He’s completely drunk, as usual, but I stand with him by the curb and listen to him talk for a good half hour, making sure he’s not in the street when cars drive by. I don’t really know what to say or how to help him and it makes me feel helpless.

His mind wanders, and he keeps talking, but I’m not sure about what. The alcohol is making him slurr his words and the man has only a few teeth left, so it’s hard to understand him. I recognize the hurt in his voice. I have no idea what he’s going through right now– to know that he’s dying and to know that he could have prevented it–but I can imagine.

I can imagine and it brings tears to my eyes. He tells me they will take him to the hospital soon, but until then he keeps staying with friends and family because he doesn’t want to stop breathing in his sleep and lay alone in his house until someone finds him. He wants to be found by friends. This is where I start to cry.

He reflects on his children. His wife. He hopes he can kiss her again in heaven. He tells me in one breath that he is so angry at himself for doing this to himself, and then in the next that he has no regrets and that he’s happier than he could hope to be.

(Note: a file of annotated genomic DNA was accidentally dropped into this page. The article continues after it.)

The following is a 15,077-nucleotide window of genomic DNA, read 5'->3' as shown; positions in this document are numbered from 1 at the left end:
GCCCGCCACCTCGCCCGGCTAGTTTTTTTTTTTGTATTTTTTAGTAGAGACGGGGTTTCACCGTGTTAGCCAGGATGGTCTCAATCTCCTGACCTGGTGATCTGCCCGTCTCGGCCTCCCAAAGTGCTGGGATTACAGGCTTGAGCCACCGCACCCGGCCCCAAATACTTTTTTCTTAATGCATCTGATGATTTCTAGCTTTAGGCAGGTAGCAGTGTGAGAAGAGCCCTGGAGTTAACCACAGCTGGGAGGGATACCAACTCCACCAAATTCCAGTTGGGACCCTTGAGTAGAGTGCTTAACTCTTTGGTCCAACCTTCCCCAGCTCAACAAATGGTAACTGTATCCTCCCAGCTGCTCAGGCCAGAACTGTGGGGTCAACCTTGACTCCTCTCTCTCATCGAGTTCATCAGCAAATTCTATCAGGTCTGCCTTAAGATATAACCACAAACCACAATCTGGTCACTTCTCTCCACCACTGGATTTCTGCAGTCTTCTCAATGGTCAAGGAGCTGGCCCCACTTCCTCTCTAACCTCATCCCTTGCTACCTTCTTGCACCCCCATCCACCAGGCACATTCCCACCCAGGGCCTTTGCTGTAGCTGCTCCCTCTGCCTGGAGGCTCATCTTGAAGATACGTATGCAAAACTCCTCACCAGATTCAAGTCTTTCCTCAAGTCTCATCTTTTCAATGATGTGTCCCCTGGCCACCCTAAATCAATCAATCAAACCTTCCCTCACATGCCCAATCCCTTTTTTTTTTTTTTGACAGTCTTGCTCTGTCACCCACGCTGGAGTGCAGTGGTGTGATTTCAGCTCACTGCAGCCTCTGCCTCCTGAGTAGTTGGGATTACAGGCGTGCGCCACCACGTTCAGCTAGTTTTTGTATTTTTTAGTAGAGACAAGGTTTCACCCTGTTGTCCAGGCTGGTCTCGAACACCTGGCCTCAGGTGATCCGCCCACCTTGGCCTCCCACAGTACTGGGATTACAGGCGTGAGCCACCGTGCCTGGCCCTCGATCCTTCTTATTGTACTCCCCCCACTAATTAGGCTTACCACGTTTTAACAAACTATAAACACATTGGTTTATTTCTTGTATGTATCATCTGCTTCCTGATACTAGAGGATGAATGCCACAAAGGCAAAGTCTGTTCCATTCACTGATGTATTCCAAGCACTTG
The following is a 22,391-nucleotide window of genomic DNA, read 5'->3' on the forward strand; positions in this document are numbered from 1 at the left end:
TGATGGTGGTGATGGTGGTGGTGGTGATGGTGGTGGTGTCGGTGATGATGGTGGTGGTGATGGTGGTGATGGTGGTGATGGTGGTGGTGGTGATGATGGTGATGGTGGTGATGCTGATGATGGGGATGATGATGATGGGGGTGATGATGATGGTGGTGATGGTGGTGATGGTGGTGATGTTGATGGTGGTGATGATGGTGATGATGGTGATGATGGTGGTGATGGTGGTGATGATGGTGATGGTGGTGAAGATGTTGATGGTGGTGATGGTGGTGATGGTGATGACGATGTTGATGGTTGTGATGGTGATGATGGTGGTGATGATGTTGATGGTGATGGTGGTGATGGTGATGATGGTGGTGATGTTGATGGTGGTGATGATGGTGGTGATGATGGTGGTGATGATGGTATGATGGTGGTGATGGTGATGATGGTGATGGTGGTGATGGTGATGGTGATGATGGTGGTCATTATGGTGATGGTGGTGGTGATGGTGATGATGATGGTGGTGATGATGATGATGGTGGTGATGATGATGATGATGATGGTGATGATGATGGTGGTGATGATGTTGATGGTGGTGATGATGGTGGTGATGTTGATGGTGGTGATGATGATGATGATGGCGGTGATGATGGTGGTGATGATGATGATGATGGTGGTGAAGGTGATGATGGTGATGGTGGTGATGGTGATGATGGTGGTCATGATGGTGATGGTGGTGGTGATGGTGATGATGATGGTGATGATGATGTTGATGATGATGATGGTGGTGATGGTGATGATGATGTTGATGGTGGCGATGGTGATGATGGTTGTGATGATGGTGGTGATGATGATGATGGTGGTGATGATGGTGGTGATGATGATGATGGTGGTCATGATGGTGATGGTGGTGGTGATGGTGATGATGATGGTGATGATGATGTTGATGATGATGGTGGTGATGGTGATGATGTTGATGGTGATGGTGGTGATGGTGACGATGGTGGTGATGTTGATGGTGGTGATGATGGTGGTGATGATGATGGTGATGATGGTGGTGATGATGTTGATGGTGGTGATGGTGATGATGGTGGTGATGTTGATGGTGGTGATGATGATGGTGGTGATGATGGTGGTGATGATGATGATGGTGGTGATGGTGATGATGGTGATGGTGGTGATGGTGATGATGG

He smells like cigarettes and liquor, and I wonder if he will remember this conversation. I hope he will remember the hug, the warm smile in the bitter cold wind, the patience with which I try to listen to him. I hope… I wish he would surrender this habit of cigarettes and booze. I wish he would try to live out the rest of his short life in sober consciousness, with intentionality and dignity. I wish he knew something other than drunkenness and a chemical high.

I wish I could encourage him to change now, to let him know that it’s never too late… but… it is too late, isn’t it? He’s going to die. Soon. What would I do? Would I change? If there no hope for a future improved by my choices? Would I even try?

I suddenly want to leave, and I feel so guilty for it. But it’s cold and my ears are starting to go numb, and I really can’t understand a lot of what Leo is saying. Still, I listen intently. This conversation is making me so sad and I can’t do anything about it. But he seems comforted just talking to me, so I stay and I listen, and I pray…